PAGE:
Gold Trades Near Three-Week Low as Data Adds to Tapering Case

Gold traded little changed after a six-day losing run that sent prices to a near-three-week low as data showed U.S. service industries grew faster than forecast, boosting the case for the Federal Reserve to pare stimulus.

Bullion for immediate delivery was at $1,311.77 an ounce at 8:18 a.m. in Singapore from $1,311.81 yesterday, when bullion retreated to $1,305.98, the lowest level since Oct. 17. The run of six losses was the worst streak since May.

Gold lost 22 percent this year amid speculation the Fed would curb its $85 billion in monthly bond purchases as growth picked up. The Institute for Supply Management’s U.S. non-manufacturing index rose to 55.4 in October from 54.4 the prior month, data yesterday showed. Reports on U.S. gross domestic product and payrolls are due Nov. 7 and Nov. 8 respectively.

“Given the recent string of better-than-expected U.S. economic data, gold may test the $1,300 an ounce level ahead of the payrolls report,” James Steel, an analyst at HSBC Securities (USA) Inc., wrote in a note. “The path of least resistance for gold appears lower.”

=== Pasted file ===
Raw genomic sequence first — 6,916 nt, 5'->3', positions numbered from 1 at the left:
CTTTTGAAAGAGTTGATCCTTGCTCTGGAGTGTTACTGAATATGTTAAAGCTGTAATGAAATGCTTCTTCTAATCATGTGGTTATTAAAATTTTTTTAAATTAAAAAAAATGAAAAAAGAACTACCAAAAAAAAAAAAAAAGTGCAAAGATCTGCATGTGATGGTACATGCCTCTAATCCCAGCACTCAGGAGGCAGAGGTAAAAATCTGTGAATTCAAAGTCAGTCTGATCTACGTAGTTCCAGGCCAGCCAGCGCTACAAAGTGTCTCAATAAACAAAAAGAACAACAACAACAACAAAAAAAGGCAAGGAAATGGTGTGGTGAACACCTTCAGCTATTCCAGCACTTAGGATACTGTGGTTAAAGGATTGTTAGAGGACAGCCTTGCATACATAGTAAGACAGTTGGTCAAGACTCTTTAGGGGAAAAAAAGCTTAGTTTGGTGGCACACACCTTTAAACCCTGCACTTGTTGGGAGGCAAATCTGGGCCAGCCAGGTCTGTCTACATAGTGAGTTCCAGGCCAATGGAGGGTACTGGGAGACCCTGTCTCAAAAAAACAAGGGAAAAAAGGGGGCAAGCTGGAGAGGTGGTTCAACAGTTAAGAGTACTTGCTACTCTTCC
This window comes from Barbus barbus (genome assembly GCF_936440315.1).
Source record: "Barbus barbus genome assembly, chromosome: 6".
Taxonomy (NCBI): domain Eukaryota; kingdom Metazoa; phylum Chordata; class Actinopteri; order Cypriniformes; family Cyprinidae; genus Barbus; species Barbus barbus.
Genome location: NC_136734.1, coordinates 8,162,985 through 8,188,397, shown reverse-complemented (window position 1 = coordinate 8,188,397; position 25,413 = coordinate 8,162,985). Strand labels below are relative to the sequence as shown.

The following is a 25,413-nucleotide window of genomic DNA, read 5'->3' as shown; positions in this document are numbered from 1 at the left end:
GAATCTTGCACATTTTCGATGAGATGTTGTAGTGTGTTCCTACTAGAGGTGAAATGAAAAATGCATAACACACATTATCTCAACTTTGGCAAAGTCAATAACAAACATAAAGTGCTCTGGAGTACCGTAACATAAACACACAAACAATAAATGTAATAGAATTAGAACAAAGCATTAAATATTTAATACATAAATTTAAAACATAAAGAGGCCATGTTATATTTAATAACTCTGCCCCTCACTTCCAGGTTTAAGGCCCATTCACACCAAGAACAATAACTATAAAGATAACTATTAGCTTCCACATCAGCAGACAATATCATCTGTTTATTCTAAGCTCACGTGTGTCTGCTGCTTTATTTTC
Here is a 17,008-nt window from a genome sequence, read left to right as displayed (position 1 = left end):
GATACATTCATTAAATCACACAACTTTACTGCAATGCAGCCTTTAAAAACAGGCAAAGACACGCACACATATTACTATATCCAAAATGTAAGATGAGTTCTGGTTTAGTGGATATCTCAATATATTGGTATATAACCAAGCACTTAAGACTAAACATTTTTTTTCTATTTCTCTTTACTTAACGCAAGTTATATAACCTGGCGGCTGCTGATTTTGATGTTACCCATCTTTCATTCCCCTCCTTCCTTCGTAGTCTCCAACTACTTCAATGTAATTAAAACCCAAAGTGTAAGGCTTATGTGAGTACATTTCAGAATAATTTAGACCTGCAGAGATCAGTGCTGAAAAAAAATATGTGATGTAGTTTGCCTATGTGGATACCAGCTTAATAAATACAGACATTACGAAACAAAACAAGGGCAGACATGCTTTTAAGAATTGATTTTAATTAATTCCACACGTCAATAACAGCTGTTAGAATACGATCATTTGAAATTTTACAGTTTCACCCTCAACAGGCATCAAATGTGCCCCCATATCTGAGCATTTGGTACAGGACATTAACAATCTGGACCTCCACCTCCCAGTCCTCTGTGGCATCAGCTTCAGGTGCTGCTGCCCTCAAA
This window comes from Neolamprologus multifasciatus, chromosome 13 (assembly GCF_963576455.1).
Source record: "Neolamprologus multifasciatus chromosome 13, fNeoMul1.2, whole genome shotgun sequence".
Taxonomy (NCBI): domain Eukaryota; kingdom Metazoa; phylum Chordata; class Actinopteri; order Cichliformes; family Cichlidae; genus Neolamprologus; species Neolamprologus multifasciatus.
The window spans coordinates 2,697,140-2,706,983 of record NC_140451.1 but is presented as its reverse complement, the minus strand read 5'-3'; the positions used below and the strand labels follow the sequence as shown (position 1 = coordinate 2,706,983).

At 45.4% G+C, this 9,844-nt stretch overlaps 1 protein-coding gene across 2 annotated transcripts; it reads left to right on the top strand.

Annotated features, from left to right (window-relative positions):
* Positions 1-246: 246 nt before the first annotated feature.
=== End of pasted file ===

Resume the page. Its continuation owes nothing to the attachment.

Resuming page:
GDP grew at a 2 percent annualized rate in the third quarter after a 2.5 percent pace from April to June, according to economists surveyed by Bloomberg before Commerce Department figures. Payrolls probably rose by 120,000 last month after a 148,000 gain in September, Labor Department data may show.

Gold for December delivery rose as much as 0.4 percent to $1,312.70 an ounce on the Comex in New York and traded at $1,311.80. The contract dropped to $1,305.20 yesterday, the lowest level for the most-active contract since Oct. 17.

Silver for immediate delivery was little changed at $21.684 an ounce after gaining and losing at least 0.2 percent. Palladium rose 0.4 percent to $752.30 an ounce, while platinum was little changed at $1,452.25 an ounce.

The Association of Mineworkers and Construction Union, the biggest union in South Africa’s platinum mines, has rejected pay offers exceeding the 6 percent inflation rate, raising the possibility of strikes. Lonmin Plc, Impala Platinum Holdings Ltd. and Anglo American Platinum Ltd., or Amplats, are in wage negotiations with the union.

To contact the reporter on this story: Phoebe Sedgman in Melbourne at psedgman2@bloomberg.net

To contact the editor responsible for this story: James Poole at jpoole4@bloomberg.net

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